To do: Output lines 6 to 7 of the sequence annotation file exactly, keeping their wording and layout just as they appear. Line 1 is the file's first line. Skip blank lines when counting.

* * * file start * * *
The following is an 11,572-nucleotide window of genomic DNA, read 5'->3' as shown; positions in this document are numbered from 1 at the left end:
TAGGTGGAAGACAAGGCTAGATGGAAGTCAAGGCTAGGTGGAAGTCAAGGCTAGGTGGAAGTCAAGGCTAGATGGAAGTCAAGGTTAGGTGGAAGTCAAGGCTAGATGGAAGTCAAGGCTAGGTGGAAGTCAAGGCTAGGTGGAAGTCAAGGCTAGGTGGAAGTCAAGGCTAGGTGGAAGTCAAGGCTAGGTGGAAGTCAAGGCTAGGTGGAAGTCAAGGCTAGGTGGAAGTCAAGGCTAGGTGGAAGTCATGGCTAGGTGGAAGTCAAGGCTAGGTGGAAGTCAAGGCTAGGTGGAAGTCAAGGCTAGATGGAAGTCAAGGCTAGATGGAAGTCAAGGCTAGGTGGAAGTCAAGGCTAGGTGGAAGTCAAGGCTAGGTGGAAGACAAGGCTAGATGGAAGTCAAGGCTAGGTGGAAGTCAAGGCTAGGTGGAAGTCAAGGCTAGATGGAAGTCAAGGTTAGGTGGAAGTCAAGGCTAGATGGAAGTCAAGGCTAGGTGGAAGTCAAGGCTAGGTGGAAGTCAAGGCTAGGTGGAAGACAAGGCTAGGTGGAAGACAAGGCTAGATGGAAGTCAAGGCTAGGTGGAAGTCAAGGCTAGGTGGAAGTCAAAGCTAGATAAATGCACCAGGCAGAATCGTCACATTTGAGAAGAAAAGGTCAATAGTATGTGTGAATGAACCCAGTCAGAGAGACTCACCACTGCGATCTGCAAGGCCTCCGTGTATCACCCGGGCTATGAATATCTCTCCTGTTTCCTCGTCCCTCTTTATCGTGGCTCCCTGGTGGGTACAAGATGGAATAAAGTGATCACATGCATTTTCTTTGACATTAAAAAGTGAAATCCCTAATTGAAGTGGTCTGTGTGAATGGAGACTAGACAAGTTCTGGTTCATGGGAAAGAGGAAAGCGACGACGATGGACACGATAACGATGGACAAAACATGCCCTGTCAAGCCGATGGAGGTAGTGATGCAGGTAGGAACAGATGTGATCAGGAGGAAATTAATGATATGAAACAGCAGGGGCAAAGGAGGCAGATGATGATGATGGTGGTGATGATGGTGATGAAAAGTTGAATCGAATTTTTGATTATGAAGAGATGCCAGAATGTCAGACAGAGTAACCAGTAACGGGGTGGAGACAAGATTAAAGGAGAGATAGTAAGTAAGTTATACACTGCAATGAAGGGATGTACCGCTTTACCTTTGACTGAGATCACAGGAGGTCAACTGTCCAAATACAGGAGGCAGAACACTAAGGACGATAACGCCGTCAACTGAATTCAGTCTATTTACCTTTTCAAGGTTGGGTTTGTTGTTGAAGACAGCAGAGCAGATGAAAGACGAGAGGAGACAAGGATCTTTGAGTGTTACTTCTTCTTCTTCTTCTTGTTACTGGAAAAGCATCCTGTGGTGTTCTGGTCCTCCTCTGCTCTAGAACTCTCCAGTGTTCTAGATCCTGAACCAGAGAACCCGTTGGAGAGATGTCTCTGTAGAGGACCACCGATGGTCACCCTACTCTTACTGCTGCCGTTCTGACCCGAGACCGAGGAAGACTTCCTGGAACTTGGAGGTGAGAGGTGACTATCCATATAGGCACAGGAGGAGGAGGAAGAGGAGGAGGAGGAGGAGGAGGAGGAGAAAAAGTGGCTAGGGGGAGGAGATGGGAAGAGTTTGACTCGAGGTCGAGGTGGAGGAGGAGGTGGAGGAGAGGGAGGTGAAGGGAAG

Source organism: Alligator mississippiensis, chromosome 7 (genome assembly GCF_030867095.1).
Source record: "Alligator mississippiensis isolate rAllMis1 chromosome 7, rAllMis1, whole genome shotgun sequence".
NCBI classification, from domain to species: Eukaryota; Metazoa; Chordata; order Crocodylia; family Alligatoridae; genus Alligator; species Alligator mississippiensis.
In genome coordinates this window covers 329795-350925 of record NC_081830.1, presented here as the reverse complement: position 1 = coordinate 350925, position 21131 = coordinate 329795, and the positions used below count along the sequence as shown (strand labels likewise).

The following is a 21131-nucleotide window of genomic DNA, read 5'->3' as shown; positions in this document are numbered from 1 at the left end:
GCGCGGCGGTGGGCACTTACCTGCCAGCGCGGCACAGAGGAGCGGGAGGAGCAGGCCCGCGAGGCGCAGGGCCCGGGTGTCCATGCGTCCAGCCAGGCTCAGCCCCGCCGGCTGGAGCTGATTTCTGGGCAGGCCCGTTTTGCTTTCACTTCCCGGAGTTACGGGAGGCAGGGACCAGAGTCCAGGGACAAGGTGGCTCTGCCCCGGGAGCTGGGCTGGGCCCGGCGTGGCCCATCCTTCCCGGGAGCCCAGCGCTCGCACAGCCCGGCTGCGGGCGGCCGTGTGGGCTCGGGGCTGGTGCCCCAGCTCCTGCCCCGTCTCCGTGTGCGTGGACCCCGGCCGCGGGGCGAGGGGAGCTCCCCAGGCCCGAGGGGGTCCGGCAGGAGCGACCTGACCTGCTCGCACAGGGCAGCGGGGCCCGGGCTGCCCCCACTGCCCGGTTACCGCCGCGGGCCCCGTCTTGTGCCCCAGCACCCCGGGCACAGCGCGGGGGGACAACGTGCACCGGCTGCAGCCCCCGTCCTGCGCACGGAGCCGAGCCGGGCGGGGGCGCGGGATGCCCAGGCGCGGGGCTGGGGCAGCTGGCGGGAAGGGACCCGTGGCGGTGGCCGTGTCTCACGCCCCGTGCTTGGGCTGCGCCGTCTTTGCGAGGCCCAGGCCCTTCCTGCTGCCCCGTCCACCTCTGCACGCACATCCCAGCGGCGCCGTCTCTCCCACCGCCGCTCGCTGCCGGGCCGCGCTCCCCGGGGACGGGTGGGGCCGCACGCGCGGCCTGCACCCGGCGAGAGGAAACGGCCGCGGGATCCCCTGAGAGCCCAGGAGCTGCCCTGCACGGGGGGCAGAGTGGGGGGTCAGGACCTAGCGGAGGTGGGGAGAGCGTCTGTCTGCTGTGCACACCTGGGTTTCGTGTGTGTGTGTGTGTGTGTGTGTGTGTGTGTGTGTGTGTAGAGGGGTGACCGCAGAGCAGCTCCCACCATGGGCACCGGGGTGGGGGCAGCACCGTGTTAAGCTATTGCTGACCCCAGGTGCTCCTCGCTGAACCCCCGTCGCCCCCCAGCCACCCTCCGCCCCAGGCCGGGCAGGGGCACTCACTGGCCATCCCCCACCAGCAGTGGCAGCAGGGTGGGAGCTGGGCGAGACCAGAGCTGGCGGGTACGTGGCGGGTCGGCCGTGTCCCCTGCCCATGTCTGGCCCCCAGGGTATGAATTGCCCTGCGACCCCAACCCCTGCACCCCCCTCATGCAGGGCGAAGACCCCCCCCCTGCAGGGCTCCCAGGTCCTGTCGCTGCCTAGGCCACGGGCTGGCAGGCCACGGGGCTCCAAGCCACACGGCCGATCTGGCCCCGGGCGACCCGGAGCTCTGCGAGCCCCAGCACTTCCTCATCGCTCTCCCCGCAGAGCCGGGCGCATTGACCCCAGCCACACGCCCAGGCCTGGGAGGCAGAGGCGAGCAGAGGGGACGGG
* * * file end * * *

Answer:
In genome coordinates this window covers 329795-350925 of record NC_081830.1, presented here as the reverse complement: position 1 = coordinate 350925, position 21131 = coordinate 329795, and the positions used below count along the sequence as shown (strand labels likewise).

The following is a 21131-nucleotide window of genomic DNA, read 5'->3' as shown; positions in this document are numbered from 1 at the left end: